Oregon Vesper Sparrow (ORVS: Pooecetes gramineus affinis) is one of the most imperiled bird species in the Pacific Northwest, and is considered of high conservation concern by all natural resources entities within its range. Historically, it was a relatively common species throughout its range in western Oregon, Washington, and southwestern British Columbia (Altman 2011). Current knowledge from several databases, anecdotal reports, and avian community surveys indicate that the population of ORVS is likely <3,000 birds (Altman 2011), which is similar to Streaked Horned Lark, another endemic prairie subspecies that is currently listed as Threatened under the Federal Endangered Species Act (ESA). Data from the Breeding Bird Survey (BBS) indicates statistically significant declining trends range-wide of 2.97%/year (Sauer et al. 2012), and 5.9%/year in the Willamette Valley (Sauer et al. 2008). Further, a recent study at 544 point count stations throughout the Willamette Valley reported a 79% decline in ORVS detections between surveys conducted in 1996 and repeated in 2008 (Myers and Kreager 2010).
ORVS is a Bird of Conservation Concern for the U.S. Fish and Wildlife Service (USFWS 2008), and a Species of Greatest Conservation Need in both the Oregon and Washington State Wildlife Action Plans (ODFW 2005, WDFW 2005). It is a candidate for listing as Endangered or Threatened in Washington State (wdfw.wa.gov/conservation/endangered/status/SC/). On the ODFW Sensitive Species List, it is considered Sensitive-Critical, a subcategory which indicates “imperiled with extinction.” In British Columbia, it was listed as an Endangered Species in April 2006, and has probably been extirpated as a breeding species (S. Beauchesne pers. comm.). Lastly, ORVS is recognized continentally as a “distinct population of high conservation concern and extremely high vulnerability” in the 2014 State of the Birds Watch List report (Rosenberg et al. 2014).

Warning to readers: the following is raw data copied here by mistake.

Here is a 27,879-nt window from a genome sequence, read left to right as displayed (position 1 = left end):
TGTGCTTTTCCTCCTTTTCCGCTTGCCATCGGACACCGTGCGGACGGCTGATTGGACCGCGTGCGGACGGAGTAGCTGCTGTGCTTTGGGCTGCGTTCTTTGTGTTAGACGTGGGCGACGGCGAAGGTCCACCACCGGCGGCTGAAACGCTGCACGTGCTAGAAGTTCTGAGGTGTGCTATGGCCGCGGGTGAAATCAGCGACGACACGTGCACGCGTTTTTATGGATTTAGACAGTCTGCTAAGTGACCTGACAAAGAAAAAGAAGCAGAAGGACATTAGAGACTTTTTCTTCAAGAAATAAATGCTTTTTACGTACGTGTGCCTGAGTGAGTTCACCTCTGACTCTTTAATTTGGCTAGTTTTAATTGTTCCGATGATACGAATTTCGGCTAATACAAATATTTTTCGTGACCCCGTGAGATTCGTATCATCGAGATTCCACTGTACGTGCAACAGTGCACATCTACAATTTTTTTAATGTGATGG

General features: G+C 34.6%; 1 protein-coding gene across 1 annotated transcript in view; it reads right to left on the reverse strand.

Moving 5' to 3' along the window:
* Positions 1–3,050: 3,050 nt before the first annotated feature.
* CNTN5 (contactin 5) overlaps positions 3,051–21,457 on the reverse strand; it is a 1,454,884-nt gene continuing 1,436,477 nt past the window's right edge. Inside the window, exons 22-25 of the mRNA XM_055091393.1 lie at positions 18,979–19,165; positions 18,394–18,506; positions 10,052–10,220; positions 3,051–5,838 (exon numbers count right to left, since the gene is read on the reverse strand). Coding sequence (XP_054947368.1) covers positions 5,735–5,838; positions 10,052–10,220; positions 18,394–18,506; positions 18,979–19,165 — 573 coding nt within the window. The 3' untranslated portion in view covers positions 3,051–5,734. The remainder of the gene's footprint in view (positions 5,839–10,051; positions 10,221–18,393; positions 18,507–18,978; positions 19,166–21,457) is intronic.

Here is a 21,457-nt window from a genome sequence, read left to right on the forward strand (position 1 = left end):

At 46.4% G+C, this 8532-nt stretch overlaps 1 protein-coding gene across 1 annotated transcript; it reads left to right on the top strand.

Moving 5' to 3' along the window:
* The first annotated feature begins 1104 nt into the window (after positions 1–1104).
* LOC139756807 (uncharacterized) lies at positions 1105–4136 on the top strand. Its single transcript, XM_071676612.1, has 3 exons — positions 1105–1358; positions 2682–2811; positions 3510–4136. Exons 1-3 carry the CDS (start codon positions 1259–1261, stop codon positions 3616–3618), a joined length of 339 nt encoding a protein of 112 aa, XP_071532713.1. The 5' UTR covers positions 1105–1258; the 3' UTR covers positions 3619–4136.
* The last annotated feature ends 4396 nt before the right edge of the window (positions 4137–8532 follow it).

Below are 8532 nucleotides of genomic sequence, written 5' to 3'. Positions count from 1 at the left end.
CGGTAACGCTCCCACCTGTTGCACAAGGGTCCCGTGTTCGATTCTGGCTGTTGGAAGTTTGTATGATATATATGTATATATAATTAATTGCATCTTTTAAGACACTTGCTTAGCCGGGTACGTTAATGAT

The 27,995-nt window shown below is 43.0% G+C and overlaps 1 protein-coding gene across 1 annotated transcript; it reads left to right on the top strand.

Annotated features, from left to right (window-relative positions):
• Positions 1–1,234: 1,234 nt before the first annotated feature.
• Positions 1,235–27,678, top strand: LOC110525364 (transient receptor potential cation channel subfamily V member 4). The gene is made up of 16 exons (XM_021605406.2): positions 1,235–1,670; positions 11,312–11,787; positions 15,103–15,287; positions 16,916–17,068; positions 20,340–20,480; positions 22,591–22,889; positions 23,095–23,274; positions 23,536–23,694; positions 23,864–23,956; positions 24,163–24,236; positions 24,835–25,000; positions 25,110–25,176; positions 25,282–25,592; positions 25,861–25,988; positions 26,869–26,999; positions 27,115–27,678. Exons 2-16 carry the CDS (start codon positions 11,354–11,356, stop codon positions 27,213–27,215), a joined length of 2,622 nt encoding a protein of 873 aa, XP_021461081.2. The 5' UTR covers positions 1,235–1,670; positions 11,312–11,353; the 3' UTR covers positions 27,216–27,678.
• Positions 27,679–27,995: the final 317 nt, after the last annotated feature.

There has been no range-wide systematic survey to determine the distribution and status of populations of ORVS. Management and restoration of its primary habitat, prairie and oak savannah, has been and continues to be a major emphasis throughout the Pacific Northwest. However, the opportunity to ensure that prairie-oak habitat restoration is being targeted to meet the needs of this imperiled bird species is thwarted by the lack of information on its distribution and habitat relationships, and strategic prioritization of desired conservation actions. Consequently, population, distribution, and habitat relationships data is needed to assess the current protection status for ORVS, strategize for its conservation, and implement actions to reduce the risk of further population reductions and potential ESA listing.